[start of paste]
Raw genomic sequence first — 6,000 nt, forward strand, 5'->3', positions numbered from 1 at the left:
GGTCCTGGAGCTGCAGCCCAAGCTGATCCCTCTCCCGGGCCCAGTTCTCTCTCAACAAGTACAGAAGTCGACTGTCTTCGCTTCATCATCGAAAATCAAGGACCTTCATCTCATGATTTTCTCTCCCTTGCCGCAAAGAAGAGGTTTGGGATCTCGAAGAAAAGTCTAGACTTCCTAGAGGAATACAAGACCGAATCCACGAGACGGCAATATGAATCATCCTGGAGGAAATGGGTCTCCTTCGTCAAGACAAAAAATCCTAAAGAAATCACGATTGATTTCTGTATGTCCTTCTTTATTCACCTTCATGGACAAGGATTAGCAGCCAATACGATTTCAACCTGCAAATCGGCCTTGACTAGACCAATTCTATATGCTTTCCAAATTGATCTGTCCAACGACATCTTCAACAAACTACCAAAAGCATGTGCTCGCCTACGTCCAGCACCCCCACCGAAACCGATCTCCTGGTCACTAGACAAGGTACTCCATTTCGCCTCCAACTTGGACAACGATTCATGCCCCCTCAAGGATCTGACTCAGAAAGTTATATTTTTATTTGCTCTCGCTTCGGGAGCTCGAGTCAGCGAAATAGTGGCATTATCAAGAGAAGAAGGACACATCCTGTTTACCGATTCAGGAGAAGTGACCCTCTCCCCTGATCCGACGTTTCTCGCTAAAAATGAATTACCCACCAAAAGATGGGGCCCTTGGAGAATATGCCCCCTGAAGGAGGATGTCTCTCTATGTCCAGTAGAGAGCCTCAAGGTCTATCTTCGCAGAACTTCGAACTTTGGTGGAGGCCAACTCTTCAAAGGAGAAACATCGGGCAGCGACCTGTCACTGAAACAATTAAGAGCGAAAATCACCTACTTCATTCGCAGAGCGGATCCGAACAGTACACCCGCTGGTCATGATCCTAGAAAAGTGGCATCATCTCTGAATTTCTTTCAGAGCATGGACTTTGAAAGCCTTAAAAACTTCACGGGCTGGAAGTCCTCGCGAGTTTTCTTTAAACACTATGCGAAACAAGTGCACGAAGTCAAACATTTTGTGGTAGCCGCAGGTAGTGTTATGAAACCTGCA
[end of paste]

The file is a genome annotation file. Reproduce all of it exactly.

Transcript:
Raw genomic sequence first — 6,000 nt, forward strand, 5'->3', positions numbered from 1 at the left:
GGTCCTGGAGCTGCAGCCCAAGCTGATCCCTCTCCCGGGCCCAGTTCTCTCTCAACAAGTACAGAAGTCGACTGTCTTCGCTTCATCATCGAAAATCAAGGACCTTCATCTCATGATTTTCTCTCCCTTGCCGCAAAGAAGAGGTTTGGGATCTCGAAGAAAAGTCTAGACTTCCTAGAGGAATACAAGACCGAATCCACGAGACGGCAATATGAATCATCCTGGAGGAAATGGGTCTCCTTCGTCAAGACAAAAAATCCTAAAGAAATCACGATTGATTTCTGTATGTCCTTCTTTATTCACCTTCATGGACAAGGATTAGCAGCCAATACGATTTCAACCTGCAAATCGGCCTTGACTAGACCAATTCTATATGCTTTCCAAATTGATCTGTCCAACGACATCTTCAACAAACTACCAAAAGCATGTGCTCGCCTACGTCCAGCACCCCCACCGAAACCGATCTCCTGGTCACTAGACAAGGTACTCCATTTCGCCTCCAACTTGGACAACGATTCATGCCCCCTCAAGGATCTGACTCAGAAAGTTATATTTTTATTTGCTCTCGCTTCGGGAGCTCGAGTCAGCGAAATAGTGGCATTATCAAGAGAAGAAGGACACATCCTGTTTACCGATTCAGGAGAAGTGACCCTCTCCCCTGATCCGACGTTTCTCGCTAAAAATGAATTACCCACCAAAAGATGGGGCCCTTGGAGAATATGCCCCCTGAAGGAGGATGTCTCTCTATGTCCAGTAGAGAGCCTCAAGGTCTATCTTCGCAGAACTTCGAACTTTGGTGGAGGCCAACTCTTCAAAGGAGAAACATCGGGCAGCGACCTGTCACTGAAACAATTAAGAGCGAAAATCACCTACTTCATTCGCAGAGCGGATCCGAACAGTACACCCGCTGGTCATGATCCTAGAAAAGTGGCATCATCTCTGAATTTCTTTCAGAGCATGGACTTTGAAAGCCTTAAAAACTTCACGGGCTGGAAGTCCTCGCGAGTTTTCTTTAAACACTATGCGAAACAAGTGCACGAAGTCAAACATTTTGTGGTAGCCGCAGGTAGTGTTATGAAACCTGCA